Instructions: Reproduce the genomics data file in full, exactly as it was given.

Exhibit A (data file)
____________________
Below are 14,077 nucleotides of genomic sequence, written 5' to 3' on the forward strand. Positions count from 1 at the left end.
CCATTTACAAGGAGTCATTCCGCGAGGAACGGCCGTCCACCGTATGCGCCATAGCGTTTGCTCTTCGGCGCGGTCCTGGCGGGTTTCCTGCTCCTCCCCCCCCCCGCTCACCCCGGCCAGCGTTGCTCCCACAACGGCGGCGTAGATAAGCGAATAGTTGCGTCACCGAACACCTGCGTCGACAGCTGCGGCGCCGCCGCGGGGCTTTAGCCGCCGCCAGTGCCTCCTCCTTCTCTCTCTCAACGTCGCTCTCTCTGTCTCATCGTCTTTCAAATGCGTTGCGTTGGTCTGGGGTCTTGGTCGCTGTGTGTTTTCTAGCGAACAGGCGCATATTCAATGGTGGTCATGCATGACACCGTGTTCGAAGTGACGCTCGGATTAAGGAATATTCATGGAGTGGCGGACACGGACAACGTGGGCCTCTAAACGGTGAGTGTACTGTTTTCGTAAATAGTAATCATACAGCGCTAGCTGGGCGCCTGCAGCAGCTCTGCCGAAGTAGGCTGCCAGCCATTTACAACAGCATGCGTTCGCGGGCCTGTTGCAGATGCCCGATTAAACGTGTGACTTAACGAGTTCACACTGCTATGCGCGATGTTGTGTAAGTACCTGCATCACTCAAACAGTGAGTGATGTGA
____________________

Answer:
Below are 14,077 nucleotides of genomic sequence, written 5' to 3' on the forward strand. Positions count from 1 at the left end.
CCATTTACAAGGAGTCATTCCGCGAGGAACGGCCGTCCACCGTATGCGCCATAGCGTTTGCTCTTCGGCGCGGTCCTGGCGGGTTTCCTGCTCCTCCCCCCCCCCGCTCACCCCGGCCAGCGTTGCTCCCACAACGGCGGCGTAGATAAGCGAATAGTTGCGTCACCGAACACCTGCGTCGACAGCTGCGGCGCCGCCGCGGGGCTTTAGCCGCCGCCAGTGCCTCCTCCTTCTCTCTCTCAACGTCGCTCTCTCTGTCTCATCGTCTTTCAAATGCGTTGCGTTGGTCTGGGGTCTTGGTCGCTGTGTGTTTTCTAGCGAACAGGCGCATATTCAATGGTGGTCATGCATGACACCGTGTTCGAAGTGACGCTCGGATTAAGGAATATTCATGGAGTGGCGGACACGGACAACGTGGGCCTCTAAACGGTGAGTGTACTGTTTTCGTAAATAGTAATCATACAGCGCTAGCTGGGCGCCTGCAGCAGCTCTGCCGAAGTAGGCTGCCAGCCATTTACAACAGCATGCGTTCGCGGGCCTGTTGCAGATGCCCGATTAAACGTGTGACTTAACGAGTTCACACTGCTATGCGCGATGTTGTGTAAGTACCTGCATCACTCAAACAGTGAGTGATGTGA